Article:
I believe that PPACA needs to be repealed and replaced. But repeal will be very difficult, particularly if the president is reelected, and building a consensus around a new health reform proposal might prove more difficult still.
The Obama administration has already acknowledged that the CLASS program is broken, and it is widely understood that achieving cost savings in Medicare will prove extremely difficult. The administrative challenges involved in determining eligibility for subsidies on the exchanges are considerable, and the increase in implicit marginal tax rates could dampen economic growth. The excise tax on high-cost health plans is poorly designed and new regulations on insurers and medical providers could stymie business model innovation. There are also serious concerns about how the expansion of Medicaid will exacerbate the problems caused by the misalignment of incentives between states and the federal government. Basically, a lot of us are betting on the prospect of repeal, but if repeal doesn’t happen, well, fixing PPACA will be the central public policy challenge of the next decades, and I use the plural advisedly.
But Jed Graham has come up with a way to make PPACA — or rather an important part of PPACA — accomplish at least some of the goals of market-friendly health reformers:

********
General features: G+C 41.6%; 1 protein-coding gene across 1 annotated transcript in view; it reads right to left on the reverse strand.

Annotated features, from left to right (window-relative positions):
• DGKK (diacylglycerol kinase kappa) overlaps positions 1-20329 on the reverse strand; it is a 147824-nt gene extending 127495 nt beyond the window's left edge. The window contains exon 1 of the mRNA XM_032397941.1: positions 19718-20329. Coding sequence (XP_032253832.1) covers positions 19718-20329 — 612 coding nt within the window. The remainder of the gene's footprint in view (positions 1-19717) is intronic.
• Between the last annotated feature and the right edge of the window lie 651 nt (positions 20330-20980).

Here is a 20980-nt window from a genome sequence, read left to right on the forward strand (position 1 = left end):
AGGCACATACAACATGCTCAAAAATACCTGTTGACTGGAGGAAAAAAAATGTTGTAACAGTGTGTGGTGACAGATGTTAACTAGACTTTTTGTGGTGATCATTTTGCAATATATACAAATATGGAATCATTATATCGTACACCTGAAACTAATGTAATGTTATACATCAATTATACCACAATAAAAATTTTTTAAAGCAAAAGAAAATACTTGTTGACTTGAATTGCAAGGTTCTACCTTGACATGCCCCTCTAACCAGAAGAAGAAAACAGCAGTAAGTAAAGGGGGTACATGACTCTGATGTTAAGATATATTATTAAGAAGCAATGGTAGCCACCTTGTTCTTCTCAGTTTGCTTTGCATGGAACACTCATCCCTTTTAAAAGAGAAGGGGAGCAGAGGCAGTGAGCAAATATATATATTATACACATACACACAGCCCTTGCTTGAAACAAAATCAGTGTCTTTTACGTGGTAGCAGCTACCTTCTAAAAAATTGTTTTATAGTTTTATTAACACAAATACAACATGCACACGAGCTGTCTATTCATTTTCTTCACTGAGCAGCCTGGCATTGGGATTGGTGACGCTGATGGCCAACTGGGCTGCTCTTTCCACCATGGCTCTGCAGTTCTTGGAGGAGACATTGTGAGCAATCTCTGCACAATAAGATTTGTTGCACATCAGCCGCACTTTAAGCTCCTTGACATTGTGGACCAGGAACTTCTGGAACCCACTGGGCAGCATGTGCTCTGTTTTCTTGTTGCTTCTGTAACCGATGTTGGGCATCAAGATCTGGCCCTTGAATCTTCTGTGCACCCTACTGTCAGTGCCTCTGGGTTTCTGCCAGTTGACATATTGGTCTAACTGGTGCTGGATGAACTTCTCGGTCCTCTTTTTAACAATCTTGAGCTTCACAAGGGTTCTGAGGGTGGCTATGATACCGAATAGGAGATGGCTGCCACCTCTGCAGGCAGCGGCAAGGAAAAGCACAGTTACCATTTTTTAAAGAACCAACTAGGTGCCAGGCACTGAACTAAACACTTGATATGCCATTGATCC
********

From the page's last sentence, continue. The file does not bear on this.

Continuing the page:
The basic idea involves repurposing a portion of the outlays under the Patient Protection and Affordable Care Act (better known as ObamaCare) from straightforward premium subsidies into deposits into new national health savings accounts.
Simply put: No qualifying coverage for a year; no account deposit — not just for one year but for several.
Replacing the punitive mandate with the perk of dollars available for spending on medical care — or saving — could provide an even more forceful incentive, without piling on extra costs or undermining affordability. On top of that, it would encourage more careful consumer attention to medical spending. And it would, in effect, provide a reward to promote healthy lifestyles, while allowing individuals to build savings, ideally for future medical needs.
Lastly, it could kick-start reform of the wasteful tax treatment of health care, potentially giving Republicans a reason to come to the table.
Part of the problem under the current law is that there is an incentive to purchase more comprehensive coverage:
[S]ingle 40-year-olds earning 300% of the poverty level in 2014 ($35,000) would pay the same $3,300, whether they opt for the bronze or silver plan.
The only difference is that the government would chip in an extra $650 or so for the silver plan, which would cost roughly 18% more.
For a family of four with 40-year-old adults earning 300% of poverty, the government would chip in an extra $1,725 to cover the full extra cost of a silver plan.
The idea here is to deposit that extra subsidy — the difference in cost between a bronze and silver plan – in a national HSA.
Graham goes on to explain why his HSA incentive will prove at least as effective as the mandate in ensuring a healthy risk pool, and he also calls for a reform of the tax treatment of health insurance that would apply to higher earners as well. It’s an interesting idea, and one I can imagine Democrats embracing as the flaws of PPACA become clearer and Republicans embracing if PPACA seems likely to survive.